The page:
Josie Long is a stalwart of the UK comedy scene, performing stand-up since she was a teenager, with fans following her life via on-stage anecdotes ever since. Now that she’s a “40-year-old mother of two”, her work is as vibrant and political as ever, and she’s excited to update us on the big changes in her world: the birth of her second child, her ADHD diagnosis (and discovery that “every other comedian in the world has ADHD”), and a permanent move from London to Glasgow.
Re-Enchantment picks up from her previous show Tender, which explored her worries about bringing a baby into a world of climate change and inequality, and her conscious effort to find joy all around her. That see-saw between hope and despair is also present in Re-Enchantment, as she skewers society’s ills while searching for glimmers of optimism.
Long draws us in gently with endearingly uncynical snapshots from her life. We hear about her eldest’s first fart-themed attempt at joke-writing, some surprisingly original lockdown material including a great segment on handwashing, and highlights from her Glasgow existence where she lives next door to a “gentle baker” and sends her daughter to an outdoor kindergarten that’s imbued her with “a Mad Max: Fury Road vibe”.
We get a comprehensive run-down on who qualifies as a scab: “If you’ve ever watched The Crown, or you still think David Walliams is a nice person.” And don’t forget horses: “They work for the army, the police – and hunting.”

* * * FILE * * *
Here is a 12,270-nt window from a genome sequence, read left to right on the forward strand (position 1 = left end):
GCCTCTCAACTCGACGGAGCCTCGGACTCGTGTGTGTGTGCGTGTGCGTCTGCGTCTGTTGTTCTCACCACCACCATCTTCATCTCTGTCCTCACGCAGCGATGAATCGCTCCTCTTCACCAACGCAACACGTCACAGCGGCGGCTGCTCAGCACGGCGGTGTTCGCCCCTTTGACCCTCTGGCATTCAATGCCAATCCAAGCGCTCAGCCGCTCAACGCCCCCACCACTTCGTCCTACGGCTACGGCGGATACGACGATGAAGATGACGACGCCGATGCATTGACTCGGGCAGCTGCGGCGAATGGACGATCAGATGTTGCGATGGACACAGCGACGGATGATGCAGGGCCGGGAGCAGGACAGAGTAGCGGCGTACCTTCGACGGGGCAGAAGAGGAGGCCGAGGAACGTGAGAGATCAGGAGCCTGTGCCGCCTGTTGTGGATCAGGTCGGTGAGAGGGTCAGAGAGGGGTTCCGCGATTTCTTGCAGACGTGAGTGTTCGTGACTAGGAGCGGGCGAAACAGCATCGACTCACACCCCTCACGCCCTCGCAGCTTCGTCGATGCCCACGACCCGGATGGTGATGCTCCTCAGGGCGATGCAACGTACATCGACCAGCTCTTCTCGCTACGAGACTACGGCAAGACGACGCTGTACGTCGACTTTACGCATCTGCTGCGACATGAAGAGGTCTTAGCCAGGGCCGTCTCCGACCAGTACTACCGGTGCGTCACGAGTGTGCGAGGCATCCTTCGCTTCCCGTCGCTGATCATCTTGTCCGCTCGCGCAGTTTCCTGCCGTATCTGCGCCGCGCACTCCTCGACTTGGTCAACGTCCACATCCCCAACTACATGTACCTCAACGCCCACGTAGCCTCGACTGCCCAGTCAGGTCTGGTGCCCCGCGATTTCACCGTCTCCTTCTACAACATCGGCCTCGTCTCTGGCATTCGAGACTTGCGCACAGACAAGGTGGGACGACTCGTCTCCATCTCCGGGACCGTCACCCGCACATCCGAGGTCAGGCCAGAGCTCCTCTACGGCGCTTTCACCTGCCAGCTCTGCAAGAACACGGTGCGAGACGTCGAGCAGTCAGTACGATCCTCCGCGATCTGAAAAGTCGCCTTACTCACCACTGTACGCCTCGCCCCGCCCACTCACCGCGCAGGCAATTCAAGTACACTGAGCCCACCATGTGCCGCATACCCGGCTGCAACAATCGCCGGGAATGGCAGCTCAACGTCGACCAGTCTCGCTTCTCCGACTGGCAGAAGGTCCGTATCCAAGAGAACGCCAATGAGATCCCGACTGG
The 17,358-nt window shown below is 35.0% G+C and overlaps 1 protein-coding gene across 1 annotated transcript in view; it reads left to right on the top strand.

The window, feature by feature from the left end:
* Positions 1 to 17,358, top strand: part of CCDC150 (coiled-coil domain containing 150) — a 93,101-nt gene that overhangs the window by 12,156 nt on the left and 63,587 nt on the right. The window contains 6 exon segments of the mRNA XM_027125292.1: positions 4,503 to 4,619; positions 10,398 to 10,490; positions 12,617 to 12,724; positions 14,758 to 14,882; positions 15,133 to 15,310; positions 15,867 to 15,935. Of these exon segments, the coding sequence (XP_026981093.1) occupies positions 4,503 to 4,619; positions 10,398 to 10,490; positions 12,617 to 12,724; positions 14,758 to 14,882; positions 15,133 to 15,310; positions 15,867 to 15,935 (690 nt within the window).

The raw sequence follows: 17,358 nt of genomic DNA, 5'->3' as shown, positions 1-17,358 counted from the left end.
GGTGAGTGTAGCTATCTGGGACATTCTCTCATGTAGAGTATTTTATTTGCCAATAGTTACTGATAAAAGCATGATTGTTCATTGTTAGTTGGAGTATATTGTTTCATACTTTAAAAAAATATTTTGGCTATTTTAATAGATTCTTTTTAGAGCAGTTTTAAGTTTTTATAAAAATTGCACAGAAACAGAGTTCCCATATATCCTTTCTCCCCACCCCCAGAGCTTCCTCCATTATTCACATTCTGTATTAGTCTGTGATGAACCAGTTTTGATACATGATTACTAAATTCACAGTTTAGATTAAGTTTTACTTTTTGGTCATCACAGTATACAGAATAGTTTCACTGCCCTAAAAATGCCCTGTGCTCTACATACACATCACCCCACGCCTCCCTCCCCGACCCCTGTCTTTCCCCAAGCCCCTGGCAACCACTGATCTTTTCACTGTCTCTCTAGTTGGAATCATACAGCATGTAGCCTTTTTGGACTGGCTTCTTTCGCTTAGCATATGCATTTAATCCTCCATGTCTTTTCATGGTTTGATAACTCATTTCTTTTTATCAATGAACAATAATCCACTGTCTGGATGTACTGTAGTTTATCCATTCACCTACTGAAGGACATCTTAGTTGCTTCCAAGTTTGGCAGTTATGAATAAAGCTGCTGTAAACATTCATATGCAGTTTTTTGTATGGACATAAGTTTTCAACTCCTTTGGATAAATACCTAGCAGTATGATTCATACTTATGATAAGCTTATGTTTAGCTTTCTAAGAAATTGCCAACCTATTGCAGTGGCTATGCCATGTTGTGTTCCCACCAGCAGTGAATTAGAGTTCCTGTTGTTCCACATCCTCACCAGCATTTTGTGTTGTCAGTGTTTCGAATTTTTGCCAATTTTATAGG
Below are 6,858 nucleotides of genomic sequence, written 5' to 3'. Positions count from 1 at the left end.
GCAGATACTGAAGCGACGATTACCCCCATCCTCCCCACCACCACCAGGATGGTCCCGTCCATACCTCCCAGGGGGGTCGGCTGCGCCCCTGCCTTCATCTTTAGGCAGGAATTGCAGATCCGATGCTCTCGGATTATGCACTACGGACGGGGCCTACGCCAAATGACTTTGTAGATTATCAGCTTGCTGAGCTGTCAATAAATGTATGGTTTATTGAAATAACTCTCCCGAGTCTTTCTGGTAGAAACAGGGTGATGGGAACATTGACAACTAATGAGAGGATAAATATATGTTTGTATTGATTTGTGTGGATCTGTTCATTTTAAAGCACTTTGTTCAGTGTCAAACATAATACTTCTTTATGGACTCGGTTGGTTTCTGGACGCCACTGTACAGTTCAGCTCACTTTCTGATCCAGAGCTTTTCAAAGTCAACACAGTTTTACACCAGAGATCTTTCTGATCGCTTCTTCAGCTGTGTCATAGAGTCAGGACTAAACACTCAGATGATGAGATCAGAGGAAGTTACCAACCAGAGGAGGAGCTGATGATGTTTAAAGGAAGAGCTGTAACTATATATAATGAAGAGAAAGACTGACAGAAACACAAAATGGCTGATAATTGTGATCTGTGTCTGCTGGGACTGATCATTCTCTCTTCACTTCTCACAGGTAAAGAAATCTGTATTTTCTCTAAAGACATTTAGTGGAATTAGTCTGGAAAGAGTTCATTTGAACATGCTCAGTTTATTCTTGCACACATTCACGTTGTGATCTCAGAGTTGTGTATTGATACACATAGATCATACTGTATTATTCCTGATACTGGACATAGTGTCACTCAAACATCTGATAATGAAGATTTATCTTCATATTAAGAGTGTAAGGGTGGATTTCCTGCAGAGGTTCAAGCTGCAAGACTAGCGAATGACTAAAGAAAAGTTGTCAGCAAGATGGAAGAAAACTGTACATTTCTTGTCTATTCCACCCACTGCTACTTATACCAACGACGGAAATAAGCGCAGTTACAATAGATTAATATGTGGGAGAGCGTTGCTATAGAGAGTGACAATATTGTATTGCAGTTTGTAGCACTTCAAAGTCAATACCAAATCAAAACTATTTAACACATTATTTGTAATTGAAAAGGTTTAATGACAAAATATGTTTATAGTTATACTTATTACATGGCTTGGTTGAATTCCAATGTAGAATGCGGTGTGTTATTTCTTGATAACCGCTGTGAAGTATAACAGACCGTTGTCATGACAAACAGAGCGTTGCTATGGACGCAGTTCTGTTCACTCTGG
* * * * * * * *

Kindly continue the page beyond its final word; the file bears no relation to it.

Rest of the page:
She weaves in nice one-liners (“The pandemic answered the question: what will I look like in 10 years’ time?”) and pleasing puns. Her impressions are highlights of the set, as she brings to life smugly tidy people, “London-era Josie”, Keir Starmer advocates, and her family’s incredulity at Scotland’s baby box scheme.
But there’s a tougher core. Long is a socialist and explains she has had to reconcile with recent political losses and blows dealt by the Government to the most marginalised.
She has a platform, so feels like she should “bear witness”, but as a comedian: “I want to be good vibes only!” At times, segments on repressive policy and police brutality threaten to stray too far from laughter and into nodding agreement, but generally Long punctuates the tension without underplaying the seriousness of her subject matter.
She tackles that tired refrain: “You can’t say anything anymore!” In fact, Long tells us, people are saying the right-wing stuff non-stop, it’s radical left-wing ideas that’ll get you into trouble. Could she tell us what she really thinks, she wonders, about wearing poppies?
Reflecting on Glasgow’s radical history and the city’s 2021 action against Immigration Enforcement, which Long found herself part of, she ends on a call to fight for something better. Re-Enchantment is an enjoyable melding of the personal and political, with a finale that leaves the audience buoyed.